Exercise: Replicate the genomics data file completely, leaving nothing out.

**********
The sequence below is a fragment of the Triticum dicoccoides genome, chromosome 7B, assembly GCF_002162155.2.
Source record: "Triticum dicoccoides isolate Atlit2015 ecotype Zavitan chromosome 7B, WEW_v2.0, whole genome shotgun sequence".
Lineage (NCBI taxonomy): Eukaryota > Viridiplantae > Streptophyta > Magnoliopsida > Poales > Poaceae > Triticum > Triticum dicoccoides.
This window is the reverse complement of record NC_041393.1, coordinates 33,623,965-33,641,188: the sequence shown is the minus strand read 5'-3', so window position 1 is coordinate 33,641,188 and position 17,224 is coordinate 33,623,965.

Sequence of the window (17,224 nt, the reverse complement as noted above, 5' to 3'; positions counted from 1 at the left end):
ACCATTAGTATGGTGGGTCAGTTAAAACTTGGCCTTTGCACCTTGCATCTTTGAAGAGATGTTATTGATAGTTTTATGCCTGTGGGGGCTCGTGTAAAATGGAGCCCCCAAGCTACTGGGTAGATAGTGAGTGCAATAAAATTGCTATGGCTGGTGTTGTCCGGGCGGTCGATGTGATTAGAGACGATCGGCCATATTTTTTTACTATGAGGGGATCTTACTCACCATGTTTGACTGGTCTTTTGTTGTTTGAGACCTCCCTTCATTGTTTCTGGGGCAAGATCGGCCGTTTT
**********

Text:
The sequence below is a fragment of the Triticum dicoccoides genome, chromosome 7B, assembly GCF_002162155.2.
Source record: "Triticum dicoccoides isolate Atlit2015 ecotype Zavitan chromosome 7B, WEW_v2.0, whole genome shotgun sequence".
Lineage (NCBI taxonomy): Eukaryota > Viridiplantae > Streptophyta > Magnoliopsida > Poales > Poaceae > Triticum > Triticum dicoccoides.
This window is the reverse complement of record NC_041393.1, coordinates 33,623,965-33,641,188: the sequence shown is the minus strand read 5'-3', so window position 1 is coordinate 33,641,188 and position 17,224 is coordinate 33,623,965.

Sequence of the window (17,224 nt, the reverse complement as noted above, 5' to 3'; positions counted from 1 at the left end):
ACCATTAGTATGGTGGGTCAGTTAAAACTTGGCCTTTGCACCTTGCATCTTTGAAGAGATGTTATTGATAGTTTTATGCCTGTGGGGGCTCGTGTAAAATGGAGCCCCCAAGCTACTGGGTAGATAGTGAGTGCAATAAAATTGCTATGGCTGGTGTTGTCCGGGCGGTCGATGTGATTAGAGACGATCGGCCATATTTTTTTACTATGAGGGGATCTTACTCACCATGTTTGACTGGTCTTTTGTTGTTTGAGACCTCCCTTCATTGTTTCTGGGGCAAGATCGGCCGTTTT